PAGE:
The release of British State papers for 1983 as reported by John Bew in the Irish Times reveals the rocky road at the beginning of the journey towards the Anglo-Irish agreement of 1985. Thatcher was irritated by FitzGerald’s preachiness as he tried to build some trust after Haughey’s disastrous first administration. While FitzGerald was deeply frustrated by what he regarded as her narrow minded defence of endless Unionist political stonewalling, he detected enough potential flexibility in British official thinking to keep pegging away.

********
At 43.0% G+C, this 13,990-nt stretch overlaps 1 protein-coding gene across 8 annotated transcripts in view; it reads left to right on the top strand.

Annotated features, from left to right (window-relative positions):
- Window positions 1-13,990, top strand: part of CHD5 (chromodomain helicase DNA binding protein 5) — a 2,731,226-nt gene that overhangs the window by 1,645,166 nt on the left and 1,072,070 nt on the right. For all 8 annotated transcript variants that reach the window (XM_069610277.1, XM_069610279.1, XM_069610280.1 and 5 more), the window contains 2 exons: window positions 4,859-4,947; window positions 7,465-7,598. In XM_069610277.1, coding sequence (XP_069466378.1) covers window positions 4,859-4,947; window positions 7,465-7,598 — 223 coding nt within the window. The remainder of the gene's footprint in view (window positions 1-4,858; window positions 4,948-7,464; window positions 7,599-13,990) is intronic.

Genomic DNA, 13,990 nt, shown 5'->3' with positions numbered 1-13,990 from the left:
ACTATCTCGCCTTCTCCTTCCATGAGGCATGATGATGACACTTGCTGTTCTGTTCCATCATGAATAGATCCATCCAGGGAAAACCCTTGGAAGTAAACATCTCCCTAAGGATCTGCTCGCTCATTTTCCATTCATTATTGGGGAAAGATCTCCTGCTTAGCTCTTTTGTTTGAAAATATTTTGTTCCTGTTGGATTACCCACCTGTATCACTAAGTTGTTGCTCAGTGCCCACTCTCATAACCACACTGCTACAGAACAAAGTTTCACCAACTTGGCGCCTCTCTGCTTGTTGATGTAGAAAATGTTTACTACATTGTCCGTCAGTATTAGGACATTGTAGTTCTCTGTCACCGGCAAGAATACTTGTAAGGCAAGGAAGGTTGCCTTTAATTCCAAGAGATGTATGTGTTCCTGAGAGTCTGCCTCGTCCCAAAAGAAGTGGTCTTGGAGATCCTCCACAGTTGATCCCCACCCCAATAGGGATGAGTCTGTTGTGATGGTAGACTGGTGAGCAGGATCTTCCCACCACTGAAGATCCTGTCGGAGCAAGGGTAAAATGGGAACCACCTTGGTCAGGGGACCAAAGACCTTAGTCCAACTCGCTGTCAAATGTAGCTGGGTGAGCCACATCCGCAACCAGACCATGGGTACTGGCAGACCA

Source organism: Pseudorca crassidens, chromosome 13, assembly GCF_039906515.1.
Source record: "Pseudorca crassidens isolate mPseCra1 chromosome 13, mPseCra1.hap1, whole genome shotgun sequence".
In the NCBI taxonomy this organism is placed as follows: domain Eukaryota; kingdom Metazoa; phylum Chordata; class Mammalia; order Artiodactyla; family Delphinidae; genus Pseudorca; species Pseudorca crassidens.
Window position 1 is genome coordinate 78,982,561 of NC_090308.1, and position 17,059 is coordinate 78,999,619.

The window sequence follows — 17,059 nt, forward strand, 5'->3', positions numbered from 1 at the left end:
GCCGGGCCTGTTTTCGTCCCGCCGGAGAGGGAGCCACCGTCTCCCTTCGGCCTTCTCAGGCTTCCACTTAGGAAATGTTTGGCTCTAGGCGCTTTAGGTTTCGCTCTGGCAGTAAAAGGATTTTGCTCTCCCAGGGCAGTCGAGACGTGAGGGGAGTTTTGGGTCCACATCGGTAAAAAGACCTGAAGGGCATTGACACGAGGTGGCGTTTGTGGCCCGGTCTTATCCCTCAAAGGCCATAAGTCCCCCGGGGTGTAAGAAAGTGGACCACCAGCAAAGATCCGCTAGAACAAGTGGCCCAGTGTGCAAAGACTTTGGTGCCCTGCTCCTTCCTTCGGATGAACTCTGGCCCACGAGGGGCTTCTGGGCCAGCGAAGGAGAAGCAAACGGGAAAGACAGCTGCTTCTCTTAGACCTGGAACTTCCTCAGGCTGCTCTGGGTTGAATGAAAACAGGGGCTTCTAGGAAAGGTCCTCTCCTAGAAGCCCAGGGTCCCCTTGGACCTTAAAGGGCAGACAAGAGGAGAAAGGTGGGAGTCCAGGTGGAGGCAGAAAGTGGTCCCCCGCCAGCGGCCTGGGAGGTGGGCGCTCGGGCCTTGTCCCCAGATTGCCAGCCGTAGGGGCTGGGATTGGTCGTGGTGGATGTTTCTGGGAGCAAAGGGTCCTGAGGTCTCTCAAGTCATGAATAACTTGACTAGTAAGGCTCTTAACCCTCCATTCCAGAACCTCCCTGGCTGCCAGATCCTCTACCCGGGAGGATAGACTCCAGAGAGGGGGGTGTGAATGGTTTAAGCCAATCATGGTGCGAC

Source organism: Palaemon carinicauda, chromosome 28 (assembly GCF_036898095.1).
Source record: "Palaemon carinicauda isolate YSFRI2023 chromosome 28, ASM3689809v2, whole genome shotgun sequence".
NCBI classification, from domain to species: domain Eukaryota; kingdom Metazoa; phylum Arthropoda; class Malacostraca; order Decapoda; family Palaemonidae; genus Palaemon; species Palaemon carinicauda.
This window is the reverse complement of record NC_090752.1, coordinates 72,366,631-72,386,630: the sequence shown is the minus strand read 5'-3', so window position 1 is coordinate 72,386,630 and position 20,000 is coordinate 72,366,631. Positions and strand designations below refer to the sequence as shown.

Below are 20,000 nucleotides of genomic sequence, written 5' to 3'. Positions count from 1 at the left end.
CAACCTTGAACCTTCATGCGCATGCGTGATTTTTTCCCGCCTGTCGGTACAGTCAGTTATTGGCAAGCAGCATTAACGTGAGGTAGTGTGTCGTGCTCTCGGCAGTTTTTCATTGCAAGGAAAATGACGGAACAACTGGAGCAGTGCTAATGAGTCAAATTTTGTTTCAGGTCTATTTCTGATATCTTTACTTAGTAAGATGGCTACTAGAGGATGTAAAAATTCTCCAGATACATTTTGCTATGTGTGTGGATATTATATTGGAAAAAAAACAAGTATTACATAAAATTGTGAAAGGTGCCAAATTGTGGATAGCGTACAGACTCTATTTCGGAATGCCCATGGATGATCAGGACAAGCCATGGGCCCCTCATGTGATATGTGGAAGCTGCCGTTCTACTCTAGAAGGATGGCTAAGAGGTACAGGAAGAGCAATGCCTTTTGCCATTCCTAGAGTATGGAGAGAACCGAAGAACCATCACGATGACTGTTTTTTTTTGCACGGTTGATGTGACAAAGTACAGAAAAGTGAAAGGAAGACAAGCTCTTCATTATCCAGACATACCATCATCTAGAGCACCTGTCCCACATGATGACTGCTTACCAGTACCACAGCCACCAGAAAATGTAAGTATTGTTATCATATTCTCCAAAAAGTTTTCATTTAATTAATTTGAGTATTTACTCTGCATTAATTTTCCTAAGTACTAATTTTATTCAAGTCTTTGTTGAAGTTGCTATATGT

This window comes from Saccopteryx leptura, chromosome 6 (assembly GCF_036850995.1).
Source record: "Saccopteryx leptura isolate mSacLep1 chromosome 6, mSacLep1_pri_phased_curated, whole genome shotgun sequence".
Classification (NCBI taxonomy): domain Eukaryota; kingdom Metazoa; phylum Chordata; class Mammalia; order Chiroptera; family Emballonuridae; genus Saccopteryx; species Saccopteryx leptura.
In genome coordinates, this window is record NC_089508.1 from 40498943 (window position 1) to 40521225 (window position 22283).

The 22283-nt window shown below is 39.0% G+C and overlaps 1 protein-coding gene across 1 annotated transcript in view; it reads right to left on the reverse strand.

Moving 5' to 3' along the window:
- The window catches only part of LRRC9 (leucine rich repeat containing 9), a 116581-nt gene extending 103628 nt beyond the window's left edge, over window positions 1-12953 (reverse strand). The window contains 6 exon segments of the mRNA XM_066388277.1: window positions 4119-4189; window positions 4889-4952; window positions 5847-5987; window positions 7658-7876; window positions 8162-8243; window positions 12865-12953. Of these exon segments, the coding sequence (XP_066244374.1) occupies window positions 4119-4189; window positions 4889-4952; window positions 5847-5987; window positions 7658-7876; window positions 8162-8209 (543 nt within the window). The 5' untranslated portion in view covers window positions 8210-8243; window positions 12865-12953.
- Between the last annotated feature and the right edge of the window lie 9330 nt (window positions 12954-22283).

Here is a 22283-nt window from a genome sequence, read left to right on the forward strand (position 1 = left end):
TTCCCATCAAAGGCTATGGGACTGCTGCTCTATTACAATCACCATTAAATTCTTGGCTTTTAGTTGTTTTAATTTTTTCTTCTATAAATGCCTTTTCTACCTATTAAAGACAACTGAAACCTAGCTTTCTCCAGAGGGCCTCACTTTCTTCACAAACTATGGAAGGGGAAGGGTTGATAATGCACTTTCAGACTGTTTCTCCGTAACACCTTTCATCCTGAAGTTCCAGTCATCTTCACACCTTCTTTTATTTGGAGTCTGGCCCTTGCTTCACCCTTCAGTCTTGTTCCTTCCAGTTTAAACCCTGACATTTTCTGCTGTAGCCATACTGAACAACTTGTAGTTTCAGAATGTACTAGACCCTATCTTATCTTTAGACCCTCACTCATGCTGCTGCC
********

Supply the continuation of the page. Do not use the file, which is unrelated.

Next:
At one point in this period I was briefed to say that the FitzGerald would be prepared to accept the continuation of partition even if a majority in favour of unity emerged. This was hardly a practical policy but was presumably designed to show unionists that Irish pressure for political movement was not fixated on unity. The Irish Times published my BBC report verbatim alongside an Irish denial of its accuracy. But it was accurate, although nothing tangible came of it, except perhaps it was one among many gestures that impressed British officials in building confidence in FitzGerald ‘s coalition, in contrast to Haughey’s earlier disastrous grandstanding over the Falklands and his visceral loathing of unionism and the British presence in Ireland. This was covered by Irish UN ambassador Noel Dorr’s memoirs of his time at the UN during the Falklands war and memorably reviewed by Michael Lillis, one of the DFA’s most effective diplomats and perhaps the best known in Northern Ireland.